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Modularity
Don't repeat yourself: how to build once and reuse whatever it is that you make.

What is modularity?

When building functionality that is used in multiple places throughout the application, you should build in small chunks (modules) that can be replicated or used in other parts of the app. AirDev recommends splitting app logic and UI into modular pieces when Bubble complexity reaches a point where it causes confusion.
An example:
You have a complex sign-up flow where users' personal information has to pass through multiple steps of verification. Users must be able to access this sign-up flow from multiple pages of the app, and from different types of buttons for desktop and mobile users.
In order to set up this example, we can build this functionality in a Reusable Element (like Bubble's signup/login reusable) with a Custom Workflow for signing up users.
Before reading through this information, make sure you're familiar with how to use Reusable Elements, API Workflows, Custom Workflows and Plugins. This page covers when/why to use them.

When to convert a workflow to an API workflow or custom workflow

The easiest ways to introduce modularity to your workflows (WFs)are through custom workflows and API workflows. Situations in which you might want to use one of these include:
  • There are >10 steps in a WF (too long for readability/ease of development)
  • Parts of a WF are reused in different places throughout a page
  • A WF in a reusable element needs to be triggered from outside the reusable element
  • An entire WF is copied and reused elsewhere (sometimes with minor changes to conditions)
  • A workflow is slow and sometimes times out (takes >30 seconds and throws an error), causing poor UX

When to use an API workflow instead of a custom workflow

API workflows offer the benefit of being accessible from anywhere in the application, or even from outside of the application via API, and they don't have the same timeout limits as normal workflows. Note, however, that if your application hits capacity, API workflows will be slowed down.
Some times to use API workflows:
  • Action doesn’t need to be completed immediately (e.g. exporting data where the export file is uploaded to the Bubble DB or sent to a user’s email)
  • User WFs keep timing out on the page (take >30 seconds) or users have very poor internet
  • WF is used in multiple pages, and the custom workflow isn’t in a reusable element that is present on each of those pages
  • WFs are triggered from outside the application
If a workflow is timing out, try to speed it up before creating an API workflow. Only move it if you are unable to prevent timeouts from happening.

When to use a custom workflow instead of an API workflow

Custom workflows can be faster than API workflows for the types of actions that a user would expect a near-immediate response from, or actions that a user must wait for before continuing (e.g. signing up for an app). Here are some situations where it is better to use a custom WF:
  • Actions make changes to elements on the page (showing/hiding elements, displaying data in groups, element-type plugins)
    • Alternative strategy: Use an API WF and set a listener to detect when the API WF is done (usually through checking for when changes are made to some object in the DB)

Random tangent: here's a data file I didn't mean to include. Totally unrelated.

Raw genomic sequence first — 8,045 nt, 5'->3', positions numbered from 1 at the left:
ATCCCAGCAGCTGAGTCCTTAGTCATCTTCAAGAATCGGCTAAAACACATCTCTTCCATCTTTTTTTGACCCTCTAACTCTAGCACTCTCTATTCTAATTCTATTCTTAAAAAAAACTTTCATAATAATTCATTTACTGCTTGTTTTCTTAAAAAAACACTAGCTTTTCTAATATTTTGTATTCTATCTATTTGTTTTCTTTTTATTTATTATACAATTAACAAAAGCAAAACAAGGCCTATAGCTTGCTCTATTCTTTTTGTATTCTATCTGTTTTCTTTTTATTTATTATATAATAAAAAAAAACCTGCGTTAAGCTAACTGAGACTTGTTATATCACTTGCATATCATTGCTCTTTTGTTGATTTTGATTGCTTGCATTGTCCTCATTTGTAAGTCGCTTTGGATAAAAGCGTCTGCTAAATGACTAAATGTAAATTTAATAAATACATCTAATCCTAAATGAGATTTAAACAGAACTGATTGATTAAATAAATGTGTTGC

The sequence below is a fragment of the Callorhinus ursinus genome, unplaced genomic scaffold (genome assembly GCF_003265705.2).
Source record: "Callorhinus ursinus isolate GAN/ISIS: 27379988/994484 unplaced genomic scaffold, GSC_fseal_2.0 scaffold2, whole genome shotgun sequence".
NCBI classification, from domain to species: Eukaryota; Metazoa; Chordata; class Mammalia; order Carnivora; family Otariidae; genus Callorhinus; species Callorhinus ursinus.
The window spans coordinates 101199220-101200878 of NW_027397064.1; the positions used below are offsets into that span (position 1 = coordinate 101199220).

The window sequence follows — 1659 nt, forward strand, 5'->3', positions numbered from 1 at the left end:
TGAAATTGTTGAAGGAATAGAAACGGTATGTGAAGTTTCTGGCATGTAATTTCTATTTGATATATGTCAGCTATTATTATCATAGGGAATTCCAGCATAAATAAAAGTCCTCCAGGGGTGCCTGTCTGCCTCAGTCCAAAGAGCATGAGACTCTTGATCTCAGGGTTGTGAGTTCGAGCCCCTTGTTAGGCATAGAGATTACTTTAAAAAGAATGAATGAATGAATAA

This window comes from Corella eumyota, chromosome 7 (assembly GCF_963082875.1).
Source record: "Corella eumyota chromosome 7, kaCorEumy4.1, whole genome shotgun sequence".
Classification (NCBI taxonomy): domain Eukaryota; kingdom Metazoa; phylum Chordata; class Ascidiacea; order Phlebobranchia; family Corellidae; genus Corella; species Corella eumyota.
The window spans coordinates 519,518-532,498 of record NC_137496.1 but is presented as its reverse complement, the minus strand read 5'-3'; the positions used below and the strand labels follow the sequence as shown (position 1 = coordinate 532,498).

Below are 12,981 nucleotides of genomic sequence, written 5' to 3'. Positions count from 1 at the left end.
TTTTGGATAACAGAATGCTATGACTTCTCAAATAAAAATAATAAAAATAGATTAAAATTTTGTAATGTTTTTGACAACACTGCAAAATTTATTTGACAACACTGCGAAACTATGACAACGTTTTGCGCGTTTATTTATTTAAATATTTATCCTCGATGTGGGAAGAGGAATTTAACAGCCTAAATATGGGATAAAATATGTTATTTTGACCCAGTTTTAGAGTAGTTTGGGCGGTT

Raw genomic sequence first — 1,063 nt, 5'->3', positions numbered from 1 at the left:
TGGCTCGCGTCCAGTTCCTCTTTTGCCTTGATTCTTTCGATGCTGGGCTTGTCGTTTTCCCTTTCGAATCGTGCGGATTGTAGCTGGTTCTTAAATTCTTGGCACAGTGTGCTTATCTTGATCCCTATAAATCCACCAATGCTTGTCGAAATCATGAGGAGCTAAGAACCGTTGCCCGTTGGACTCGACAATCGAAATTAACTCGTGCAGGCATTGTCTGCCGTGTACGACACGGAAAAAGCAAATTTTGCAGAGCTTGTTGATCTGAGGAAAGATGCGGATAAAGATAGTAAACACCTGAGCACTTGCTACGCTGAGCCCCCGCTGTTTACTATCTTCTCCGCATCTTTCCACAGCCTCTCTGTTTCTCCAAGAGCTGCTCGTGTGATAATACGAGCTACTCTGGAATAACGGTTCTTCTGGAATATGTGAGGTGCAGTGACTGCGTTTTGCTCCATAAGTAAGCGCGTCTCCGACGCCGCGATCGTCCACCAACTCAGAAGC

• This is not ideal, but it is an ok way to get around the 30 second WF timeout
  • The WF is only used on one page, and none of the above API WF reasons are true
  • If the WF is in a reusable element and needs to be triggered from outside the reusable element
Sometimes, the trade-offs between a custom WF and API WF aren't clear until you actually attempt the implementation. In that case, you can try one of the two and see if it performs well enough in terms of execution speed and reliability.

When to use a reusable element

Departing from workflows, reusable elements are useful when you want to make your app's visual design more modular. Here are some situations to use them in:
  • Your app needs to do the same thing (or nearly the same thing) on more than one page
  • Your page is a Single Page Application and a group has complex, but isolated functionality
    • Faster editor loading b.c. of less elements
    • Cleaner WF view
  • The group will likely be reused in other applications or on other pages, and it has some complex functionality
    • E.g. chat, comments, to-do list, menu, instagram-style display, or search filters

When to create a plugin

Users who know how to use the API Connector or who have some Javascript experience should consider creating plugins. This is more useful for creating modularity across applications rather than within the same application - you (or other users) can reuse the same functionality in multiple apps, and update it once in order to update it for everyone.
Situations where it is a good idea to build a plugin include:
  • A page uses a lot of custom code through the Run javascript action or you need to create an element with code
  • You create an API through the API Connector and you think other people would find it useful, or you want to use the same API in another Bubble app

App Templates

App Templates are a more unique and labor-intensive way of working modularly, and are more relevant to Bubble developers who will build many apps. This is what our AirDev Canvas template is meant to do - it makes it so that builders can more quickly make fully-featured applications, without having to waste time on setup that you will do with every app you create.

AirDev Canvas

AirDev Canvas allows you to build apps more quickly in a way that creates a visually consistent user experience across mobile and desktop. You can add modules that we have designed and build functionality on top of them, making it a breeze to create pages that look and work great.
Last modified 1yr ago